A poet laureate (plural: poets laureate) is a poet officially appointed by a government or conferring institution, who is often expected to compose poems for special events and occasions.
The Italians Albertino Mussato and Francesco Petrarca were the first to be crowned poets laureate after the classical age, respectively in 1315 and 1342. In Britain, the term dates from the appointment of Bernard André by Henry VII of England. In modern times, the title may also be conferred by an organization such as the Poetry Foundation, which has a designated Children’s Poet Laureate. Other examples are the Pikes Peak Poet Laureate, which is designated by a “Presenting Partners” group from within the community; the Minnesota Poet Laureate chosen by the League of Minnesota Poets (est. 1934); the Northampton Poet Laureate chosen by the Northampton Arts Council, and the Martha’s Vineyard Poet Laureate chosen by ten judges representing the Martha’s Vineyard Poetry Society.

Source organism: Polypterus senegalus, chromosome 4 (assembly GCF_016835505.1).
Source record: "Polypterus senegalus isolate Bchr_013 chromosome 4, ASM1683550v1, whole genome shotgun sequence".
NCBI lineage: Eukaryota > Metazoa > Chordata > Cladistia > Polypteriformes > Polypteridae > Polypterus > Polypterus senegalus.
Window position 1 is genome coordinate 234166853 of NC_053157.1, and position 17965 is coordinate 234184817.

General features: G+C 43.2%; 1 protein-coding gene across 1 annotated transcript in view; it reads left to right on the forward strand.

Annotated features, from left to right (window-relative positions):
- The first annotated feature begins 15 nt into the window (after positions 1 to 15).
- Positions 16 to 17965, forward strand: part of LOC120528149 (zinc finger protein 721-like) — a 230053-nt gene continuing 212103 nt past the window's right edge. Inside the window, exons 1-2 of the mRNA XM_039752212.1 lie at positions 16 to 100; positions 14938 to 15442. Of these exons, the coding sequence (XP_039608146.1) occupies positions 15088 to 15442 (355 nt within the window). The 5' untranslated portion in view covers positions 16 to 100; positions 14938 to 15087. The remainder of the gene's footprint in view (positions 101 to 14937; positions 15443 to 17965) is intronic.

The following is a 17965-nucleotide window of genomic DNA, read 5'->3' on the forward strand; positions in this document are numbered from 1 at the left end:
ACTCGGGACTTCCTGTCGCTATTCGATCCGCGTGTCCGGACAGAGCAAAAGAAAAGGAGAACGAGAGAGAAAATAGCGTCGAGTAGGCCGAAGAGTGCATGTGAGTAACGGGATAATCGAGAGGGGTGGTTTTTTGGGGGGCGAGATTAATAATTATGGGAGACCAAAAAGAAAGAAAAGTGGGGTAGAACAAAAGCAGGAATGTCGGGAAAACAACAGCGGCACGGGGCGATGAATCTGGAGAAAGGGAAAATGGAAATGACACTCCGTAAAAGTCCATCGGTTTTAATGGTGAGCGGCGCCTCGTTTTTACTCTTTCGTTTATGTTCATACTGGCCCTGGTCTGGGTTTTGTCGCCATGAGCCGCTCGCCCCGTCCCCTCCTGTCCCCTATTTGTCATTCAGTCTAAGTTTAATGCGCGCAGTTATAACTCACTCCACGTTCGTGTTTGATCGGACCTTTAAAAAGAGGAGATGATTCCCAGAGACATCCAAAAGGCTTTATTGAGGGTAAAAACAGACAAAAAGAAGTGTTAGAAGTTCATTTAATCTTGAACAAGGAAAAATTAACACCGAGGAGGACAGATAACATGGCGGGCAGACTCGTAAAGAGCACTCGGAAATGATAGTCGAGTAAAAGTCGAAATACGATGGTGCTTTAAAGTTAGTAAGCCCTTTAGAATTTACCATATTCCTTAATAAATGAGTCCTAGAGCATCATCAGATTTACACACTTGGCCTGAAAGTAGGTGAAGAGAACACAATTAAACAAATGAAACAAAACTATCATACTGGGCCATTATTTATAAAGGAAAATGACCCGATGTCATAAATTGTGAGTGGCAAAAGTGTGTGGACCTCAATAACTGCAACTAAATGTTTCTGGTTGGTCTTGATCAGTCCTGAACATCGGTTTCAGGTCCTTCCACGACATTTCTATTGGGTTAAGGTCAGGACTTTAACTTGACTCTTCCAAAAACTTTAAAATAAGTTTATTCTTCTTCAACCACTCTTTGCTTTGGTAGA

In ancient Greece, the laurel was used to form a crown or wreath of honor for poets and heroes. This custom, first revived in Padua for Albertino Mussato, was followed by Petrarch’s own crowning ceremony in the audience hall of the medieval senatorial palazzo on the Campidoglio on the 8th of April 1341. Because the Renaissance figures who were attempting to revive the Classical tradition lacked detailed knowledge of the Roman precedent they were attempting to emulate, these ceremonies took on the character of doctoral candidatures.
As the concept of the poet laureate has spread, the term “laureate” has come in English to signify recognition for preeminence or superlative achievement (cf. Nobel laureate). As a royal degree in rhetoric, poet laureate was awarded at European universities in the Middle Ages. The term might also refer to the holder of such a degree, which recognized skill in rhetoric, grammar and language.